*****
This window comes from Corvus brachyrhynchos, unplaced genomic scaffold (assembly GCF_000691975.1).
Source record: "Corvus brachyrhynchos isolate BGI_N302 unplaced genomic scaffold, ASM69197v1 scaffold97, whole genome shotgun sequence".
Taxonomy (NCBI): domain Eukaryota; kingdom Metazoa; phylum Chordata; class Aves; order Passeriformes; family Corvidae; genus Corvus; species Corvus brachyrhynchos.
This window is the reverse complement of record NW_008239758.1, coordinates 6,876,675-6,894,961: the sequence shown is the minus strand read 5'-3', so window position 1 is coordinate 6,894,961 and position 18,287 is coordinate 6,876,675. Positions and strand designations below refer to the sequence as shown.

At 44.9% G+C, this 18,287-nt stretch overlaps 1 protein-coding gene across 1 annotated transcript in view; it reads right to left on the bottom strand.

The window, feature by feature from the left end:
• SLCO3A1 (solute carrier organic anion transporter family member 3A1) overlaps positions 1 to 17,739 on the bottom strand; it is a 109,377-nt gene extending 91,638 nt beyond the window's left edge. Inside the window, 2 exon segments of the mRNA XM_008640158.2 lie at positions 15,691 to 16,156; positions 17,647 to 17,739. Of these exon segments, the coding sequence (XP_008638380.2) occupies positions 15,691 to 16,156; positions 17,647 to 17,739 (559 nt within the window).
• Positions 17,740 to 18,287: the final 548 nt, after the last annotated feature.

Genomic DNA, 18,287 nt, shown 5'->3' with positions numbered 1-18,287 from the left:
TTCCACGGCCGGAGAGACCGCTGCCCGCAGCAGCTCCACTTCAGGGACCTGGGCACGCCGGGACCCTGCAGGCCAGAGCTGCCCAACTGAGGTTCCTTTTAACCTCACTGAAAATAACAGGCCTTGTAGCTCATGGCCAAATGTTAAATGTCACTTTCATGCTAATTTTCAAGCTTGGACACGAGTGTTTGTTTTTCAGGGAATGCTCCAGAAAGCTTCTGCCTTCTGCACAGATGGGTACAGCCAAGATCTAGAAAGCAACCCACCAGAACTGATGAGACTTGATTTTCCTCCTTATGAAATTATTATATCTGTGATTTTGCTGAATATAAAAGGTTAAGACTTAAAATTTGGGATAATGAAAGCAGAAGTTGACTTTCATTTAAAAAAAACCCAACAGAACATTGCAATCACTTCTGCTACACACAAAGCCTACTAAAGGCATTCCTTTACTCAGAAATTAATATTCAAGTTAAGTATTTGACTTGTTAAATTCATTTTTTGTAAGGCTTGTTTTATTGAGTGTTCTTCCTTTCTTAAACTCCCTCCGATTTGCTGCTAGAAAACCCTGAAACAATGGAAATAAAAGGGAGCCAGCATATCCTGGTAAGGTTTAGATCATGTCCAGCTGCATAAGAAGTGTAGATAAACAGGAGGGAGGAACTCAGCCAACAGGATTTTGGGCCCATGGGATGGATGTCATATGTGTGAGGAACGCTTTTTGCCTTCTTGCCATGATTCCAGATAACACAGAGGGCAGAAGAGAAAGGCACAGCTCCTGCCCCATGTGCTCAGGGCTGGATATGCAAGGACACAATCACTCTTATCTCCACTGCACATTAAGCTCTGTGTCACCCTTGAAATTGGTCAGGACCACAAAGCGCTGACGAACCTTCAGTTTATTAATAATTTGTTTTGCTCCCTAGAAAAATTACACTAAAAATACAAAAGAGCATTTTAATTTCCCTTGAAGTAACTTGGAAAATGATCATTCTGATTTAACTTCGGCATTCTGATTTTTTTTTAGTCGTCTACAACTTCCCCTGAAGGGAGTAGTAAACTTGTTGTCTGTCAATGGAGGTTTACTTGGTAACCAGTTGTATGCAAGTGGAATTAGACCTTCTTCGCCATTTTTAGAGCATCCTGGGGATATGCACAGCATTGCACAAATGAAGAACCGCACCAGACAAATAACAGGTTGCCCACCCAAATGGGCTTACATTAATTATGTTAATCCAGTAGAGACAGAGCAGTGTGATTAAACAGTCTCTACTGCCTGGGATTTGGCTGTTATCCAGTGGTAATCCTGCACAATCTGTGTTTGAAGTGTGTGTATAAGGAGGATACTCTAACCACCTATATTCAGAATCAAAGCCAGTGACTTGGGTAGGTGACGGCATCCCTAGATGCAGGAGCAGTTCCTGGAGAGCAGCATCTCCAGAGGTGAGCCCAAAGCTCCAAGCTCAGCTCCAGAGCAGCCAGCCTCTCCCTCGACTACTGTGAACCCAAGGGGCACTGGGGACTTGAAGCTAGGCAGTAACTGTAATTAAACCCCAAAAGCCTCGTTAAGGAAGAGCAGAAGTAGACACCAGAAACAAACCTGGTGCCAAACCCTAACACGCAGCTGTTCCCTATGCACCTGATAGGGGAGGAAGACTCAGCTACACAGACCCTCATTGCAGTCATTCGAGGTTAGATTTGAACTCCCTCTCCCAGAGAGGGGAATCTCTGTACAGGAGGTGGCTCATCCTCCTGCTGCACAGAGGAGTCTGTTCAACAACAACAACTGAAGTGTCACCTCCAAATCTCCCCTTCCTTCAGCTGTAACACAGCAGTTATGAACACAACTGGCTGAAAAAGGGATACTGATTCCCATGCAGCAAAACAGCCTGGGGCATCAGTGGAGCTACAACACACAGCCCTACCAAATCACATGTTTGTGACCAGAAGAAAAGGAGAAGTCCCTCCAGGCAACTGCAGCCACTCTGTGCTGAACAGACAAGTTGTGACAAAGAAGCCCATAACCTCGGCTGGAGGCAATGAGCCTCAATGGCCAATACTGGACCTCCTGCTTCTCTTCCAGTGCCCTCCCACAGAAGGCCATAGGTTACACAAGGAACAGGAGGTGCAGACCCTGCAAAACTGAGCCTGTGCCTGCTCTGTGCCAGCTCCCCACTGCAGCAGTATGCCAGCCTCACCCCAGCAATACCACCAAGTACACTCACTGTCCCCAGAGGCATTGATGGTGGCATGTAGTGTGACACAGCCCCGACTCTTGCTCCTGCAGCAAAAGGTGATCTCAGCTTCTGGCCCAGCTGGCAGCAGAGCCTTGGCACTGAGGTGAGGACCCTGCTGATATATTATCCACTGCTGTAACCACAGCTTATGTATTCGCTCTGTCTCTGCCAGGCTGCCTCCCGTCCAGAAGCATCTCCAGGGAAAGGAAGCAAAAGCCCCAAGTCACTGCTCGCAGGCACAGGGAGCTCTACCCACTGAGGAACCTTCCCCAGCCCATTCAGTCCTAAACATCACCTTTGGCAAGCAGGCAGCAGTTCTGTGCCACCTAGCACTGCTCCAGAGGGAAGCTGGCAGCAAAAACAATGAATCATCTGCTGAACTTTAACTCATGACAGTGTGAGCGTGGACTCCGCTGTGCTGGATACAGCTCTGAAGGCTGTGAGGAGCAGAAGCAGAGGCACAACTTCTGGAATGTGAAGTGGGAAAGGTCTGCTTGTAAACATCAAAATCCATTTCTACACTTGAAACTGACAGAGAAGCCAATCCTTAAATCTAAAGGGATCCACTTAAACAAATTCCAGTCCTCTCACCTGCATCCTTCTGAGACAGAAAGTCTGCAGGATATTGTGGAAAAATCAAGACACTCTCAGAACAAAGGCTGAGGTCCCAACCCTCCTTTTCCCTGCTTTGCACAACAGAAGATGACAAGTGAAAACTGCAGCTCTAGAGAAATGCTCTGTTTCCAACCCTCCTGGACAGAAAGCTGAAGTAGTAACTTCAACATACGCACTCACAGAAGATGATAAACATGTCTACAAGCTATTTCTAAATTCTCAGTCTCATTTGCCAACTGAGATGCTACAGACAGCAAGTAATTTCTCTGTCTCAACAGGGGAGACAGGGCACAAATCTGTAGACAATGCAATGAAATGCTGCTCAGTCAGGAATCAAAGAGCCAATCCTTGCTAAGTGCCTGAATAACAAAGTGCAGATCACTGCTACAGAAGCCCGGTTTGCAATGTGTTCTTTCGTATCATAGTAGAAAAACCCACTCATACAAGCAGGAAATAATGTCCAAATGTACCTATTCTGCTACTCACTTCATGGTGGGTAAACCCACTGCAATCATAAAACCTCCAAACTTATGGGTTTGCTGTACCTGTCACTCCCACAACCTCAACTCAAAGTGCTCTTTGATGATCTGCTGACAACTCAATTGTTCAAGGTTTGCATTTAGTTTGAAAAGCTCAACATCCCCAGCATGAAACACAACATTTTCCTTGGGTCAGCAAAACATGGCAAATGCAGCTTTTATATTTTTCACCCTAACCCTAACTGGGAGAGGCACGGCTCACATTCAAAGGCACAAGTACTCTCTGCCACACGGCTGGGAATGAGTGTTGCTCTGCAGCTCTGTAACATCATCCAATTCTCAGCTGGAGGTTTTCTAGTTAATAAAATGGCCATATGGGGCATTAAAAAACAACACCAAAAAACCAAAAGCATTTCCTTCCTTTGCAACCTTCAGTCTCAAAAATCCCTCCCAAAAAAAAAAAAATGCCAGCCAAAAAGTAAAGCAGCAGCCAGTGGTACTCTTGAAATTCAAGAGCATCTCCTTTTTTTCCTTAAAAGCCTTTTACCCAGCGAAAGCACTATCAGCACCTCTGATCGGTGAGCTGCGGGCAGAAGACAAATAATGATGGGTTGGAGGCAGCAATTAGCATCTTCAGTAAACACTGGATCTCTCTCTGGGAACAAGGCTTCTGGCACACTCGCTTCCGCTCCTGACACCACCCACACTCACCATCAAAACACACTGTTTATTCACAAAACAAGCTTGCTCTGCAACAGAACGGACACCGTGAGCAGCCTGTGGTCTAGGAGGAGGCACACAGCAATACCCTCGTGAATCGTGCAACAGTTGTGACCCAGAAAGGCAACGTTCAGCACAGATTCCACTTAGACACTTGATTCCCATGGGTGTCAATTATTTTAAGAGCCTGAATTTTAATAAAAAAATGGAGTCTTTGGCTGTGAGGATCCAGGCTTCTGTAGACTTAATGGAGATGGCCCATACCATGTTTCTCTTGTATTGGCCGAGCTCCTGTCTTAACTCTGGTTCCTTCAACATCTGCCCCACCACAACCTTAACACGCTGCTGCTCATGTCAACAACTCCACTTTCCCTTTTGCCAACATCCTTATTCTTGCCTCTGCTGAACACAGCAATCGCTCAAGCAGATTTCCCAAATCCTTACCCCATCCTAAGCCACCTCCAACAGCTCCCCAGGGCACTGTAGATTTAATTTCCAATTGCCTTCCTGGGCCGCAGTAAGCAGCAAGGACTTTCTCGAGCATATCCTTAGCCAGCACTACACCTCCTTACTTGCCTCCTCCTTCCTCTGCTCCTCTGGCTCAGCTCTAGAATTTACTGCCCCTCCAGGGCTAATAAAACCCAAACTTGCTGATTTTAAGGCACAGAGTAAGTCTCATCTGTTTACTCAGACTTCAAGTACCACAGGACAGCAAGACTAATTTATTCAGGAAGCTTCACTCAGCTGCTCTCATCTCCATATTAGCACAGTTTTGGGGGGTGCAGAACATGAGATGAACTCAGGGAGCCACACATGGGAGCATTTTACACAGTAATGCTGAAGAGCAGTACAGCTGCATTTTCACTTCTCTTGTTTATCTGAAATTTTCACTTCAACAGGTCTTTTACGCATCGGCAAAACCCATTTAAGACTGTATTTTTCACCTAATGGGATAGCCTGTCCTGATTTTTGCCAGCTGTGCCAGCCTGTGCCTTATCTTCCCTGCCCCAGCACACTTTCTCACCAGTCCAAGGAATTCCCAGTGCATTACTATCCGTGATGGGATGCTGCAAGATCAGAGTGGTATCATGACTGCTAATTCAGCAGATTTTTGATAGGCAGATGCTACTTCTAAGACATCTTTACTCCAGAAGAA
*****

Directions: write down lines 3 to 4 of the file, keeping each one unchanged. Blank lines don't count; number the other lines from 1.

Taxonomy (NCBI): domain Eukaryota; kingdom Metazoa; phylum Chordata; class Aves; order Passeriformes; family Corvidae; genus Corvus; species Corvus brachyrhynchos.
This window is the reverse complement of record NW_008239758.1, coordinates 6,876,675-6,894,961: the sequence shown is the minus strand read 5'-3', so window position 1 is coordinate 6,894,961 and position 18,287 is coordinate 6,876,675. Positions and strand designations below refer to the sequence as shown.